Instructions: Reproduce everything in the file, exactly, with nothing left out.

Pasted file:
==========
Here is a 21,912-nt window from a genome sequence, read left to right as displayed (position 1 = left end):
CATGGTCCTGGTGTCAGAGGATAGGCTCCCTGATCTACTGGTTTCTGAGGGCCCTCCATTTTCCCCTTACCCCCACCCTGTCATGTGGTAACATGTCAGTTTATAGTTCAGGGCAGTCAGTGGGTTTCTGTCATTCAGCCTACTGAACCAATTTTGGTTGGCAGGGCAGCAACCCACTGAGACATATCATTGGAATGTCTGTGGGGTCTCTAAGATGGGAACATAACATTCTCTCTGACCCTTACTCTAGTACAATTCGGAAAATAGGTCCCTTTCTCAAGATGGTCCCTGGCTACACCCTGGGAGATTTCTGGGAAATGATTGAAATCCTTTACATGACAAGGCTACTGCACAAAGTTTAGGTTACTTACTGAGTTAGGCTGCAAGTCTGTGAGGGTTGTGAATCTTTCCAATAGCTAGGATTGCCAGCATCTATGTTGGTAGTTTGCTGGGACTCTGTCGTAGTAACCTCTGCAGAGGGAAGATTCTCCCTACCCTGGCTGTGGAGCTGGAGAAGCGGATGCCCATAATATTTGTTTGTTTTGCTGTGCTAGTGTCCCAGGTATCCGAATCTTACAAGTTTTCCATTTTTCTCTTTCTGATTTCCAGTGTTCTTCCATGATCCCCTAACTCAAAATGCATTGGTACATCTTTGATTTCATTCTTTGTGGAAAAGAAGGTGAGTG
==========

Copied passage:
Here is a 21,912-nt window from a genome sequence, read left to right as displayed (position 1 = left end):
CATGGTCCTGGTGTCAGAGGATAGGCTCCCTGATCTACTGGTTTCTGAGGGCCCTCCATTTTCCCCTTACCCCCACCCTGTCATGTGGTAACATGTCAGTTTATAGTTCAGGGCAGTCAGTGGGTTTCTGTCATTCAGCCTACTGAACCAATTTTGGTTGGCAGGGCAGCAACCCACTGAGACATATCATTGGAATGTCTGTGGGGTCTCTAAGATGGGAACATAACATTCTCTCTGACCCTTACTCTAGTACAATTCGGAAAATAGGTCCCTTTCTCAAGATGGTCCCTGGCTACACCCTGGGAGATTTCTGGGAAATGATTGAAATCCTTTACATGACAAGGCTACTGCACAAAGTTTAGGTTACTTACTGAGTTAGGCTGCAAGTCTGTGAGGGTTGTGAATCTTTCCAATAGCTAGGATTGCCAGCATCTATGTTGGTAGTTTGCTGGGACTCTGTCGTAGTAACCTCTGCAGAGGGAAGATTCTCCCTACCCTGGCTGTGGAGCTGGAGAAGCGGATGCCCATAATATTTGTTTGTTTTGCTGTGCTAGTGTCCCAGGTATCCGAATCTTACAAGTTTTCCATTTTTCTCTTTCTGATTTCCAGTGTTCTTCCATGATCCCCTAACTCAAAATGCATTGGTACATCTTTGATTTCATTCTTTGTGGAAAAGAAGGTGAGTG